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Couple Of Good WSJ Article’s On Inflation

Not surprisingly, I have really noticed the higher gas prices. My secret is to fill up more often so that my total purchase is never above $40. 🤪


Food prices are also great incentive to go on a diet. 🤪


The articles:


How High Is Inflation and What Causes It?

The consumer-price index rose at an 8.6% annual rate in May, its highest level since December 1981

The average price for a gallon of regular unleaded gas in the U.S. hit a new record high U.S. inflation accelerated to an 8.6% annual rate in May, its fastest pace in 41 years. Consumers are seeing prices rise sharply for a variety of goods and services as strong demand collides with persistent supply shortages.

Inflation is one of the most vexing issues facing economists and government policy makers, and is a factor raising the risk of U.S. recession. The causes are myriad, and the tools usually deployed to tame price pressures can, in some scenarios, push the economy into a recession.

Here’s what to know:

What is inflation?

Inflation reflects the broad rise of prices or the fall in the value of money. It generally results from too much demand chasing too few goods or limited services, leading to price increases. Inflated prices don’t necessarily hurt the economy as a whole, and only those consumers making purchases experience the increase.

For example, new and used auto prices have risen sharply because of vehicle shortages driven by a lack of components such as semiconductors. The increase in auto prices doesn’t necessarily affect you unless you want to buy a vehicle. Higher prices in one sector also don’t necessarily lead to general inflation across the economy. But price increases across a range of categories will weaken consumers’ spending power.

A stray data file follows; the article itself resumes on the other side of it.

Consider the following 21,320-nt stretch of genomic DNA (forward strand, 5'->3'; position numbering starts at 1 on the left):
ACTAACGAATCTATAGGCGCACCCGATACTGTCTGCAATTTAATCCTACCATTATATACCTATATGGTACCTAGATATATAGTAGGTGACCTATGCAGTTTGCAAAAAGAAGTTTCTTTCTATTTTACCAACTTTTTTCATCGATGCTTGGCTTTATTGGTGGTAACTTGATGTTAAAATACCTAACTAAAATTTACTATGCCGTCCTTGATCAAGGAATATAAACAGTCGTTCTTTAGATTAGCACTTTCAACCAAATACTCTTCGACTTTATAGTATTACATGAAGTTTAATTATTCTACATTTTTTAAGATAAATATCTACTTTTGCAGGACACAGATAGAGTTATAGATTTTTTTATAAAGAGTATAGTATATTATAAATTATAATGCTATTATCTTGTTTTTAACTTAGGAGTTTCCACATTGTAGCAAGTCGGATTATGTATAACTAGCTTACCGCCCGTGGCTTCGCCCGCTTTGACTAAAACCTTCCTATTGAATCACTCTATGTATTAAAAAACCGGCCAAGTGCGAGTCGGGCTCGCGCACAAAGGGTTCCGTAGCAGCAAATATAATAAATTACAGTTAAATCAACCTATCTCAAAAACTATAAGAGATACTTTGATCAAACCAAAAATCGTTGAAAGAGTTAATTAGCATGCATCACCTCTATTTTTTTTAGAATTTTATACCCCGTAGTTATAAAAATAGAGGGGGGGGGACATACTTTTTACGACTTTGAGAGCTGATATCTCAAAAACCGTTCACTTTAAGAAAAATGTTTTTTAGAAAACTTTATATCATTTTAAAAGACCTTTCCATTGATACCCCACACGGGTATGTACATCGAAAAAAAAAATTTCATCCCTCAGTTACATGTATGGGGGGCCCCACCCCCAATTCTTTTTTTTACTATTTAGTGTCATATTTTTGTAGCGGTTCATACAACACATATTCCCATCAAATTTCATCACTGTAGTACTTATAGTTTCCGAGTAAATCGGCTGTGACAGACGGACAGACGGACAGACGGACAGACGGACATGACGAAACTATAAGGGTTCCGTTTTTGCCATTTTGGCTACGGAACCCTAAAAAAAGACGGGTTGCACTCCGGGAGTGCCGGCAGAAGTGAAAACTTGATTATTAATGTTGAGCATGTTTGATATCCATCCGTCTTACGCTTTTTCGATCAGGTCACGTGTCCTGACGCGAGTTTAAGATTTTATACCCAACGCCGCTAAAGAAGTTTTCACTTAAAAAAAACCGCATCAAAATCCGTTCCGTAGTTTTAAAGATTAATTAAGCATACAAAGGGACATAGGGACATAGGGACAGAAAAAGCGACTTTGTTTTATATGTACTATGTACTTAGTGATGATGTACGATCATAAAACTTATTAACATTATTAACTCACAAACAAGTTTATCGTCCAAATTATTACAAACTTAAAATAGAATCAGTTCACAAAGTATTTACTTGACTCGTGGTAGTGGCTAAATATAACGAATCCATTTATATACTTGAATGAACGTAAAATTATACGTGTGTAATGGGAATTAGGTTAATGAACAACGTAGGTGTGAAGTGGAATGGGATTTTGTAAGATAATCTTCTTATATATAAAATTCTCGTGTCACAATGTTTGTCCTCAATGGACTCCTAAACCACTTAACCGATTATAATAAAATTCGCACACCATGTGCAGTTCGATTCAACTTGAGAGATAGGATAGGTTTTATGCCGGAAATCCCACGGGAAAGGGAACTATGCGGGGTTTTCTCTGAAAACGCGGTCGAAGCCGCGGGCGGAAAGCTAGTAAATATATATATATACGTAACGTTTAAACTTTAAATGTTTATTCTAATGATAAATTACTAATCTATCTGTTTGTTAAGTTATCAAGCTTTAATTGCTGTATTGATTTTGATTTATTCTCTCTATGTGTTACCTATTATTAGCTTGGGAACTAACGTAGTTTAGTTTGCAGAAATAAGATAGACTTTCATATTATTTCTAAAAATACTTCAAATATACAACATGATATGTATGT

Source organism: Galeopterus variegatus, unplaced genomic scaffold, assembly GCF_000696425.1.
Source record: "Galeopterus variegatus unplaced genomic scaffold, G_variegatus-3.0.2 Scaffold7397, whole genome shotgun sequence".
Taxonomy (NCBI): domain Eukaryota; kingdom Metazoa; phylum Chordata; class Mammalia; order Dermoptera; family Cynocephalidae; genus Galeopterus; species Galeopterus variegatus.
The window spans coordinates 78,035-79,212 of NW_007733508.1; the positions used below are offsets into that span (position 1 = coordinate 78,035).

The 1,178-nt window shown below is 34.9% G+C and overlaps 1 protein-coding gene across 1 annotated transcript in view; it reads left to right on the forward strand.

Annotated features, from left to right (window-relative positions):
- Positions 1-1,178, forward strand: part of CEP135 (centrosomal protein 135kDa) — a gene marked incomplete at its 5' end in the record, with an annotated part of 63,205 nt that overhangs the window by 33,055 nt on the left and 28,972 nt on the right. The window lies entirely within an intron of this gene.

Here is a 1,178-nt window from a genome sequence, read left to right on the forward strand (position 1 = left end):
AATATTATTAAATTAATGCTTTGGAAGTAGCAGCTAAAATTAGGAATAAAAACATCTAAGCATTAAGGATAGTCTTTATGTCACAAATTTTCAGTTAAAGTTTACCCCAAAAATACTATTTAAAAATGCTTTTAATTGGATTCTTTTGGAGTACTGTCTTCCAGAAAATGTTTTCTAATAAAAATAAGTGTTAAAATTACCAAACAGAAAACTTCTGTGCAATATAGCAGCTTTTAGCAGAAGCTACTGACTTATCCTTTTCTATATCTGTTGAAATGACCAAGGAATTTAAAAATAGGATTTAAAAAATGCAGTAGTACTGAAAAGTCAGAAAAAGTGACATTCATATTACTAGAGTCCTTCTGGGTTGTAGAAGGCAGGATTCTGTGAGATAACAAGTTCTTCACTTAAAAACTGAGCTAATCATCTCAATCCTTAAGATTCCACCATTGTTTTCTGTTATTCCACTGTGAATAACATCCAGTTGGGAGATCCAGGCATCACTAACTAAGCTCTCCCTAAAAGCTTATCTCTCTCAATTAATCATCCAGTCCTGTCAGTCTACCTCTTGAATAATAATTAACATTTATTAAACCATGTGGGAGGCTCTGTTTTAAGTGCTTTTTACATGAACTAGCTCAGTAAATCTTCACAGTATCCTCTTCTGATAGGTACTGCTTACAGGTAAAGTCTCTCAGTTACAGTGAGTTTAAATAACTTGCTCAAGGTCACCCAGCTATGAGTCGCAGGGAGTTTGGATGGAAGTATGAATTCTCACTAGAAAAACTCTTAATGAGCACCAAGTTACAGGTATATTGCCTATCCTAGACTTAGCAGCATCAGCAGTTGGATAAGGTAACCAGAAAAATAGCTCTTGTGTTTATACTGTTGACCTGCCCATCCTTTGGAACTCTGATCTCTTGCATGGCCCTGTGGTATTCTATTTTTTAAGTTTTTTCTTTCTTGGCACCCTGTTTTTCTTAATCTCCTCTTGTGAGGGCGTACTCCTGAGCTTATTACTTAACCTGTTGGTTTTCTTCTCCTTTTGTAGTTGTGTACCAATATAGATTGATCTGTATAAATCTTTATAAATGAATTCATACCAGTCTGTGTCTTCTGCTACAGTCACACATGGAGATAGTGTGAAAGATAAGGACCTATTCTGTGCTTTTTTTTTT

What is causing inflation?

The current bout of inflation has several causes, many linked to the pandemic. For one, consumers have been flush with savings from government stimulus programs and depressed services spending as a result of restrictions on businesses, leading them to open the spigot for goods that are in scarce supply. Supply-chain disruptions have also persisted across the global economy, with Russia’s invasion of Ukraine and Covid-19 cases in China adding additional pressures. Energy prices, including record gasoline prices, have gone up sharply. Truck drivers, seaport slots and warehouse spaces are all in short supply, leading to costly delays and rising shipping rates for goods. Fewer workers are in the labor market, encouraging those who are working to demand raises. And low interest rates from the Federal Reserve have made borrowing cheaper, making big purchases more attractive. The Fed is now moving rapidly to make borrowing more expensive, using the central bank’s primary tool of raising rates. These factors and many others are driving up costs.